Opacity Control

To control the opacity of the brush color dynamically as you paint, click on the Control drop-down box directly below the Opacity Jitter slider and choose either Fade, Pen Pressure, Pen Tilt, or Stylus Wheel (if you have an air brush pen). Fade will fade out the opacity of the brush color based on the number of steps you specify and is the only Control option available if you don’t have a pen tablet installed (you can still choose one of the other options but it won’t actually do anything). I’ll select Pen Pressure, since I am using a pen tablet:

Setting the Opacity Control option in the Brushes panel to Pen Pressure. Image © 2010 Photoshop Essentials.com
Selecting Pen Pressure to control the opacity of the brush color.

With the opacity now being controlled by pen pressure, the more pressure I apply to the tablet with my pen, the more opaque the brush color becomes. Less pressure gives me a more transparent brush color:

A brush stroke with opacity controlled by pen pressure in Photoshop. Image © 2010 Photoshop Essentials.com
More pen pressure in the center of the stroke created a more opaque color. Less pressure on either end gave me more transparency.

Flow Control

The Control options for Flow work the same way. Click on the Control drop-down box directly below the Flow Jitter slider and choose how you want to control the flow from the list. The same options (Fade, Pen Pressure, Pen Tilt, and Stylus Wheel) are available. I’ll choose Pen Pressure once again:

Setting the Flow Control option in the Brushes panel to Pen Pressure. Image © 2010 Photoshop Essentials.com
Opacity and Flow both share the same Control options (Fade, Pen Pressure, Pen Tilt, and Stylus Wheel).

When opacity was being controlled by pen pressure, we saw quite a bit of difference between the transparency levels throughout the brush stroke as varying amounts of pressure were applied to the tablet. With flow controlled by pen pressure, we end up with a brush stroke that’s darker overall, even with the exact same amounts of pen pressure being applied. Since the brush tips are overlapping, their opacity levels are mixing together, giving us more opaque results than what the same amount of pen pressure gave us when we were controlling the opacity:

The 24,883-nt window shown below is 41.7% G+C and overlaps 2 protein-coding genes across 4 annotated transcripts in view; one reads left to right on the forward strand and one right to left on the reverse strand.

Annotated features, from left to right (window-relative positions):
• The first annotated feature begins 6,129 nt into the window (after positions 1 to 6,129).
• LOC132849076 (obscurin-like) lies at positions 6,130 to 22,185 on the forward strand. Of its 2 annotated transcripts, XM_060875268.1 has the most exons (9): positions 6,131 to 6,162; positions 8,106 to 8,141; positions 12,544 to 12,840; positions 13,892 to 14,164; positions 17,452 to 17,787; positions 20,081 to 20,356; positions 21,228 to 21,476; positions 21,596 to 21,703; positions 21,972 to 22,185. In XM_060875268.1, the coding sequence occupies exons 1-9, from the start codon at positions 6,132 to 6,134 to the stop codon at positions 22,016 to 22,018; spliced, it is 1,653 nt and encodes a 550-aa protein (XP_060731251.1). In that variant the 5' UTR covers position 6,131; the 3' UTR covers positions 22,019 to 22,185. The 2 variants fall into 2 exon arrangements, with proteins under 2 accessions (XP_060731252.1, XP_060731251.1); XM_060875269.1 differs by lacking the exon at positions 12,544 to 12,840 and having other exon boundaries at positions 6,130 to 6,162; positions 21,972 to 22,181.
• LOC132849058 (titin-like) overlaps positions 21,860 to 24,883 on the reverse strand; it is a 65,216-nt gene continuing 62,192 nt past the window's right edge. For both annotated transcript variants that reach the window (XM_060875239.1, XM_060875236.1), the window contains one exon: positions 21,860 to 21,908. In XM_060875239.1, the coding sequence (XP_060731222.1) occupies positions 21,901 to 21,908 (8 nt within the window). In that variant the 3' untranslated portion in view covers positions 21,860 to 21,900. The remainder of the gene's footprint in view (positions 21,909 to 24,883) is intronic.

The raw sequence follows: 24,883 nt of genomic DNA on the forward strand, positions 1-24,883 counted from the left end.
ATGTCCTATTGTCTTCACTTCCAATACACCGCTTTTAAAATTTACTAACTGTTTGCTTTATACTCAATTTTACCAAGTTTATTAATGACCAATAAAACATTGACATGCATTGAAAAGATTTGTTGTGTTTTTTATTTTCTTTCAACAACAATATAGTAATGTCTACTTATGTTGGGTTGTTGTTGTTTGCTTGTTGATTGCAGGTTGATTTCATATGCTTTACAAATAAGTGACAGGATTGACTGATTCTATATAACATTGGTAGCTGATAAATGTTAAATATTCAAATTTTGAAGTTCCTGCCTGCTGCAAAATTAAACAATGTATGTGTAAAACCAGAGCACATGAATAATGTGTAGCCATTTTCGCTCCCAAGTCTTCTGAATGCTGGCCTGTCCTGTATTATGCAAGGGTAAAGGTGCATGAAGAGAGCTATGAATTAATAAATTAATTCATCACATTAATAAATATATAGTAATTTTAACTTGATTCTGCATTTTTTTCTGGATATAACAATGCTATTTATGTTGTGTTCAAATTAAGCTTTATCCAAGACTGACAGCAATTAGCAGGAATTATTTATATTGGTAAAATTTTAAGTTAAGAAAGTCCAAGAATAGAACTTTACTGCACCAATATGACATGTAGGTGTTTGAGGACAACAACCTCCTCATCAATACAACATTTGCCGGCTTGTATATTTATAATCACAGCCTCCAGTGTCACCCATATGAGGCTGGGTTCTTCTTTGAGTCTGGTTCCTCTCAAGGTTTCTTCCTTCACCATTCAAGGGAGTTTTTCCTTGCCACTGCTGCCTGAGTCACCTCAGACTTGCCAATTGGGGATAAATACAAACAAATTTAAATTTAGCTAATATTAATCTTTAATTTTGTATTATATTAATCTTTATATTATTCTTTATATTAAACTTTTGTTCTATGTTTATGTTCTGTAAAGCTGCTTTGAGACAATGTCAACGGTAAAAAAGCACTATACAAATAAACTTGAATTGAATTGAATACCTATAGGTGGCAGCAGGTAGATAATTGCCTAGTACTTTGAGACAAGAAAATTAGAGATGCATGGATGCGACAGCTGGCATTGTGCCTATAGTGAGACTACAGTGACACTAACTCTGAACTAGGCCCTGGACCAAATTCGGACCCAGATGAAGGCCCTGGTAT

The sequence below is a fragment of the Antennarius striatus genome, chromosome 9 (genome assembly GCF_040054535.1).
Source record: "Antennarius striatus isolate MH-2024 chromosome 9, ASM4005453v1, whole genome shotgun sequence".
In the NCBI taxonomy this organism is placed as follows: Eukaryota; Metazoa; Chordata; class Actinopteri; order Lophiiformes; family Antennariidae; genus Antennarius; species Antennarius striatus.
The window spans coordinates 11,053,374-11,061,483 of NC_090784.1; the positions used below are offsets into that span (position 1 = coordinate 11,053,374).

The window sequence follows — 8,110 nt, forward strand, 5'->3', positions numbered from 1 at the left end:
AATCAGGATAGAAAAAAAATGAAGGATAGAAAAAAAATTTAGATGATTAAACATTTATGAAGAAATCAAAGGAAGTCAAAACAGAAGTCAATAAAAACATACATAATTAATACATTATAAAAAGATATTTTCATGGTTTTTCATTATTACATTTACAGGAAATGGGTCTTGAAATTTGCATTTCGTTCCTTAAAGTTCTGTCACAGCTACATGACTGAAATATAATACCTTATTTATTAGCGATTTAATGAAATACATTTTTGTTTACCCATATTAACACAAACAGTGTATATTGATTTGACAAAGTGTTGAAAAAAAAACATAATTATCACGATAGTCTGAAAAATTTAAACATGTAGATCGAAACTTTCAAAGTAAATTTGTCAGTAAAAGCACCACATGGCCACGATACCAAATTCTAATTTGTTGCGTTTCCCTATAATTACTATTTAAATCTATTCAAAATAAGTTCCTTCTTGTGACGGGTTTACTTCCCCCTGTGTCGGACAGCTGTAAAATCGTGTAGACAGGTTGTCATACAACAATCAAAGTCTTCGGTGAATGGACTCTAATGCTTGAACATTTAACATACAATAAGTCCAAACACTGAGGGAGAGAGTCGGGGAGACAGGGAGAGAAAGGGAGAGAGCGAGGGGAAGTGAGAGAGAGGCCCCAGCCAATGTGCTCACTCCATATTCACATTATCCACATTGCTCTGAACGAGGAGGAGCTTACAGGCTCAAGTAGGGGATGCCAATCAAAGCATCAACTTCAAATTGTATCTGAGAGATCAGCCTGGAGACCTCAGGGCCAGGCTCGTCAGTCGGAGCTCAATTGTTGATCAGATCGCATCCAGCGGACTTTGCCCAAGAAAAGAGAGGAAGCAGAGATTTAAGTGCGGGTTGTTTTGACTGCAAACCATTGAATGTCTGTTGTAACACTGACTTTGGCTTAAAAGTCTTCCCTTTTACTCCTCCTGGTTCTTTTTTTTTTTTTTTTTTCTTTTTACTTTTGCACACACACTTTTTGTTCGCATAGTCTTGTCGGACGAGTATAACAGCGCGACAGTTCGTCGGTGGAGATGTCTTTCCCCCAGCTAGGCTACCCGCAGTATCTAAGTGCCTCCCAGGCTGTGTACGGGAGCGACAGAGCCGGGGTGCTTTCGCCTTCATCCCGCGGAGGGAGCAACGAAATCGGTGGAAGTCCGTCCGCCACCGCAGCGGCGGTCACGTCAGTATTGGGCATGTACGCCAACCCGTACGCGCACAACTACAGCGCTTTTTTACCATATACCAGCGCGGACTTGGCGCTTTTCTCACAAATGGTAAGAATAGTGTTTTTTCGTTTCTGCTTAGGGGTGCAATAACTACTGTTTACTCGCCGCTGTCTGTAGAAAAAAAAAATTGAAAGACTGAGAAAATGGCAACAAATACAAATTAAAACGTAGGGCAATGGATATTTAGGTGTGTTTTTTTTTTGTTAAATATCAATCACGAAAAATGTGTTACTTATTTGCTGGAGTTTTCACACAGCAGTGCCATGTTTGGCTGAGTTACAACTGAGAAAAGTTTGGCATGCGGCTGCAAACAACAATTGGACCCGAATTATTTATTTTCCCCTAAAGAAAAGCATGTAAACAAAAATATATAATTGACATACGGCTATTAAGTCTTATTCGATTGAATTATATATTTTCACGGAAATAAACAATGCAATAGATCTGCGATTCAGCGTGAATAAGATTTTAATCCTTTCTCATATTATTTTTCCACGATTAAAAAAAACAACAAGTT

A brush stroke with flow controlled by pen pressure in Photoshop. Image © 2010 Photoshop Essentials.com
With the same amount of pen pressure applied, Flow will give us a more opaque brush stroke than Opacity.

Opacity And Flow Jitter

Finally, we can add randomness to the brush opacity or flow (or both at once) using their respective Jitter sliders. The further we drag a slider towards the right, the more variety we’ll see as we paint:

The Opacity Jitter and Flow Jitter sliders in the Brushes panel in Photoshop. Image © 2010 Photoshop Essentials.com
Use the Opacity Jitter and Flow Jitter sliders to let Photoshop change them randomly.

Both jitter options will create somewhat similar results, since Photoshop will randomly change the transparency level of each new brush tip. The difference once again is that Flow Jitter will usually give us a darker, more opaque result overall as the opacity levels of overlapping brush tips mix together. Here’s a brush stroke with Opacity Jitter set to 100%. The individual brush tips are obvious, but the transparency levels are not affected by overlapping areas:

A brush stroke with Opacity Jitter set to 100%. Image © 2010 Photoshop Essentials.com
A brush stroke with Opacity Jitter set to 100%.

And here’s my brush stroke with Flow Jitter set to 100% (Opacity Jitter has been set back to 0%). This time, we see very few light, transparent areas and many more dark, opaque areas:

A brush stroke with Flow Jitter set to 100%. Image © 2010 Photoshop Essentials.com
The same brush stroke with Flow Jitter set to 100%.

And there we have it! That wraps up our look at how we can change and control lots of different aspects of our brushes, from size, shape and texture to color and opacity, thanks to the awesome power of Photoshop’s Brush Dynamics!

Missed one of the other Brush Dynamics tutorials? Jump to any of them using the links below: